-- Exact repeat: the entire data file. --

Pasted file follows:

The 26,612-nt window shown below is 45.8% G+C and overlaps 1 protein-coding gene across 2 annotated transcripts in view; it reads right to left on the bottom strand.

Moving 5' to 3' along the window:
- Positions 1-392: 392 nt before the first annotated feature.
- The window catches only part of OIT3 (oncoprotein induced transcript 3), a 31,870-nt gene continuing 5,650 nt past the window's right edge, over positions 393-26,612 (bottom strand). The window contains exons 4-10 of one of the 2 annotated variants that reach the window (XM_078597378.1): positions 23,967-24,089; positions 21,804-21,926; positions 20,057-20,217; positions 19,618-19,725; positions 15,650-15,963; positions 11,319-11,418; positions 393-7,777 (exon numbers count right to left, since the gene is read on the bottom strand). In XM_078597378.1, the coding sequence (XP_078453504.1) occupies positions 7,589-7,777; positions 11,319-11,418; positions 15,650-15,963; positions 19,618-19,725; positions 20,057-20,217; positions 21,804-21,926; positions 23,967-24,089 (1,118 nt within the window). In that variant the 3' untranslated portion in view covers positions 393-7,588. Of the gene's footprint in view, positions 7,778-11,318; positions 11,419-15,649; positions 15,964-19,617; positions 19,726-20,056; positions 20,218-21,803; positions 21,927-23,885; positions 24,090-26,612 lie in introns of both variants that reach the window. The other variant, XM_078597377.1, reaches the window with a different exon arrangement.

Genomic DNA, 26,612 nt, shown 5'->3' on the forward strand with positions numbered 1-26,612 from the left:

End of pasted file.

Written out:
The 26,612-nt window shown below is 45.8% G+C and overlaps 1 protein-coding gene across 2 annotated transcripts in view; it reads right to left on the bottom strand.

Moving 5' to 3' along the window:
- Positions 1-392: 392 nt before the first annotated feature.
- The window catches only part of OIT3 (oncoprotein induced transcript 3), a 31,870-nt gene continuing 5,650 nt past the window's right edge, over positions 393-26,612 (bottom strand). The window contains exons 4-10 of one of the 2 annotated variants that reach the window (XM_078597378.1): positions 23,967-24,089; positions 21,804-21,926; positions 20,057-20,217; positions 19,618-19,725; positions 15,650-15,963; positions 11,319-11,418; positions 393-7,777 (exon numbers count right to left, since the gene is read on the bottom strand). In XM_078597378.1, the coding sequence (XP_078453504.1) occupies positions 7,589-7,777; positions 11,319-11,418; positions 15,650-15,963; positions 19,618-19,725; positions 20,057-20,217; positions 21,804-21,926; positions 23,967-24,089 (1,118 nt within the window). In that variant the 3' untranslated portion in view covers positions 393-7,588. Of the gene's footprint in view, positions 7,778-11,318; positions 11,419-15,649; positions 15,964-19,617; positions 19,726-20,056; positions 20,218-21,803; positions 21,927-23,885; positions 24,090-26,612 lie in introns of both variants that reach the window. The other variant, XM_078597377.1, reaches the window with a different exon arrangement.

Genomic DNA, 26,612 nt, shown 5'->3' on the forward strand with positions numbered 1-26,612 from the left: